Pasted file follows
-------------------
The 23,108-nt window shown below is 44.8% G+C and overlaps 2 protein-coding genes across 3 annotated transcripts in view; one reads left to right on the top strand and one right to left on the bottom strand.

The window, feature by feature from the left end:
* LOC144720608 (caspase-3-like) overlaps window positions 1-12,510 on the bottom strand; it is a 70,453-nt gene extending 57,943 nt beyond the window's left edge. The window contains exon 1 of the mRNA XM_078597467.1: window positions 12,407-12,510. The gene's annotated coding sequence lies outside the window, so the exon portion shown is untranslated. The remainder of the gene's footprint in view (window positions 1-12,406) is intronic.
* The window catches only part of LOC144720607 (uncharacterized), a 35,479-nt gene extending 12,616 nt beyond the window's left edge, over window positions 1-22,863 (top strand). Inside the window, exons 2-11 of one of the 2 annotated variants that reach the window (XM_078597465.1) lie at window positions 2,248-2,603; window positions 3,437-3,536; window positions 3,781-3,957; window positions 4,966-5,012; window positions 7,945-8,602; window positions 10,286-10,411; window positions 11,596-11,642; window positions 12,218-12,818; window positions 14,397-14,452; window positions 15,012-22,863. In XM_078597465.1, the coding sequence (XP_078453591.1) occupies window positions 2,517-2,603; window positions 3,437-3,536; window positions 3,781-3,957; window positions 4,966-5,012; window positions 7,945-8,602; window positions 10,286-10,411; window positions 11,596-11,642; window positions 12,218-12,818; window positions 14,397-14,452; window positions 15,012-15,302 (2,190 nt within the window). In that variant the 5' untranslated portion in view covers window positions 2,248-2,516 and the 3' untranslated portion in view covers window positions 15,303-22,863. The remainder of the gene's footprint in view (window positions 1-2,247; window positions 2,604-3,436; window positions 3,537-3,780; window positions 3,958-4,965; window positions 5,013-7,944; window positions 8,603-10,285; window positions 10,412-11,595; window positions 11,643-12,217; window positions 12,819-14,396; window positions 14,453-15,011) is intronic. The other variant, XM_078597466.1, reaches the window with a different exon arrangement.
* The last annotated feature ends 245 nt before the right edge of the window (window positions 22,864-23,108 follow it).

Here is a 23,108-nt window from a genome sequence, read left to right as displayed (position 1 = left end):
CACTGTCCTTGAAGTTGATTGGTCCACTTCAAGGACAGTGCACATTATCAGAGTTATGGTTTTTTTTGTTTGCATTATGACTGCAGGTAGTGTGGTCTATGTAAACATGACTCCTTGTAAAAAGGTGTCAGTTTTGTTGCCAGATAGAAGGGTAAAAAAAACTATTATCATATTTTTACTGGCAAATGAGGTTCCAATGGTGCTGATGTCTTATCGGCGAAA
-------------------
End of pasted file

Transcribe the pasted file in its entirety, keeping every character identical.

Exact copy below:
The 23,108-nt window shown below is 44.8% G+C and overlaps 2 protein-coding genes across 3 annotated transcripts in view; one reads left to right on the top strand and one right to left on the bottom strand.

The window, feature by feature from the left end:
* LOC144720608 (caspase-3-like) overlaps window positions 1-12,510 on the bottom strand; it is a 70,453-nt gene extending 57,943 nt beyond the window's left edge. The window contains exon 1 of the mRNA XM_078597467.1: window positions 12,407-12,510. The gene's annotated coding sequence lies outside the window, so the exon portion shown is untranslated. The remainder of the gene's footprint in view (window positions 1-12,406) is intronic.
* The window catches only part of LOC144720607 (uncharacterized), a 35,479-nt gene extending 12,616 nt beyond the window's left edge, over window positions 1-22,863 (top strand). Inside the window, exons 2-11 of one of the 2 annotated variants that reach the window (XM_078597465.1) lie at window positions 2,248-2,603; window positions 3,437-3,536; window positions 3,781-3,957; window positions 4,966-5,012; window positions 7,945-8,602; window positions 10,286-10,411; window positions 11,596-11,642; window positions 12,218-12,818; window positions 14,397-14,452; window positions 15,012-22,863. In XM_078597465.1, the coding sequence (XP_078453591.1) occupies window positions 2,517-2,603; window positions 3,437-3,536; window positions 3,781-3,957; window positions 4,966-5,012; window positions 7,945-8,602; window positions 10,286-10,411; window positions 11,596-11,642; window positions 12,218-12,818; window positions 14,397-14,452; window positions 15,012-15,302 (2,190 nt within the window). In that variant the 5' untranslated portion in view covers window positions 2,248-2,516 and the 3' untranslated portion in view covers window positions 15,303-22,863. The remainder of the gene's footprint in view (window positions 1-2,247; window positions 2,604-3,436; window positions 3,537-3,780; window positions 3,958-4,965; window positions 5,013-7,944; window positions 8,603-10,285; window positions 10,412-11,595; window positions 11,643-12,217; window positions 12,819-14,396; window positions 14,453-15,011) is intronic. The other variant, XM_078597466.1, reaches the window with a different exon arrangement.
* The last annotated feature ends 245 nt before the right edge of the window (window positions 22,864-23,108 follow it).

Here is a 23,108-nt window from a genome sequence, read left to right as displayed (position 1 = left end):
CACTGTCCTTGAAGTTGATTGGTCCACTTCAAGGACAGTGCACATTATCAGAGTTATGGTTTTTTTTGTTTGCATTATGACTGCAGGTAGTGTGGTCTATGTAAACATGACTCCTTGTAAAAAGGTGTCAGTTTTGTTGCCAGATAGAAGGGTAAAAAAAACTATTATCATATTTTTACTGGCAAATGAGGTTCCAATGGTGCTGATGTCTTATCGGCGAAA